Whichever way you shop on line, don't forget to pay attention to shipping!
In its latest attempt to survive, BlackBerry has announced another shake-up—this time at the executive level.
For the first time since he was named acting CEO three weeks ago, John Chen is showing senior management the door. Chief Operating Officer Kristian Tear and Chief Marketing Officer Frank Boulben will leave the company.
BlackBerry also announced that Brian Bidulka is being replaced as CFO but will remain in an advisory role until the end of the year.
During the past few months, BlackBerry announced that it would lay off 40 percent of its staff, or about 4,500 employees.
Microsoft officially launched the Xbox One on Friday in the United States and said it will retail for $499.99, $100 more than Sony's newly released PS4. This next generation console includes a built-in Kinect system, a Blu-ray Disc player, a wireless controller, one chat headset, an eight-core x86 processor, wireless networking connectivity and a HDMI cable.
Microsoft said on Saturday that more than 1 million Xbox One consoles have been sold worldwide since their midnight launch.
The company said that surpasses first-day sales of the Xbox 360, the previous-generation model that went on sale eight years ago.
Google is attempting to enter the physical world with its new Wallet card. It isn't a credit card, it's a prepaid debit card that can be used to spend money already in a person's Wallet balance.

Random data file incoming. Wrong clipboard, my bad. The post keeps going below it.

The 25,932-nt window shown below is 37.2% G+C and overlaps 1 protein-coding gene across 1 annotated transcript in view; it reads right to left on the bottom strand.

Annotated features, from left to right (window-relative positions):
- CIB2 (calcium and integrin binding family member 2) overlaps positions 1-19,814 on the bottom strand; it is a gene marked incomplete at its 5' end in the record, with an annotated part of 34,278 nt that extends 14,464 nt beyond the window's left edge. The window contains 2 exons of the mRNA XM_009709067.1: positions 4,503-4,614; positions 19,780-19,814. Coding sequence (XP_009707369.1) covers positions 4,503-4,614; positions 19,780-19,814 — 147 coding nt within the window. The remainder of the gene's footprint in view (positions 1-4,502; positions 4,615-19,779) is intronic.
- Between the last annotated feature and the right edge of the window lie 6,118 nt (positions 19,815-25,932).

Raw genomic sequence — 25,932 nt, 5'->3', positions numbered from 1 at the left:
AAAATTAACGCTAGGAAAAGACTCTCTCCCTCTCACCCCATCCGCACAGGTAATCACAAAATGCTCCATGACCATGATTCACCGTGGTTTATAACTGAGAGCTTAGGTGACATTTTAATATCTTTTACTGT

Not everyone thinks it's Google's greatest idea.
Jennifer Jolly, host of USA Today's "Tech Now" said, "Google's time, energy and money would be better spent fixing the issues that have made Google Wallet—and [near-field communication] in general—so slow to set the mobile world on fire."
Jolly said Google could have focused on many other fixes to the current system, which include security, timing and education.
Yahoo added another $5 billion to its buyback program, sending shares higher once again as investors wait to see the results of the Internet giant's recent investments.
"This stock has done tremendously well. ... This largely reflects the significant stake in [Chinese Internet company] Alibaba Group as well as substantial buyback activity over the last number of years," said Scott Kessler, equity analyst at S&P Capital IQ.
"The reality is, if you look at Yahoo and its financial performance, growth has been lacking and tremendously difficult to find on a consistent basis," Kessler said.
A new Microsoft CEO has yet to be named, and its unclear when one will be announced, but the incoming executive faces some serious challenges when Steve Ballmer departs, especially when it comes to mobile devices, according to one tech expert.
"We've got a commitment to make sure that the next CEO is the right person for the right time for the company we both love, and we share a commitment that Microsoft will succeed as a company that makes the world a better place," Microsoft's founder, Bill Gates, said of Ballmer at the shareholder meeting.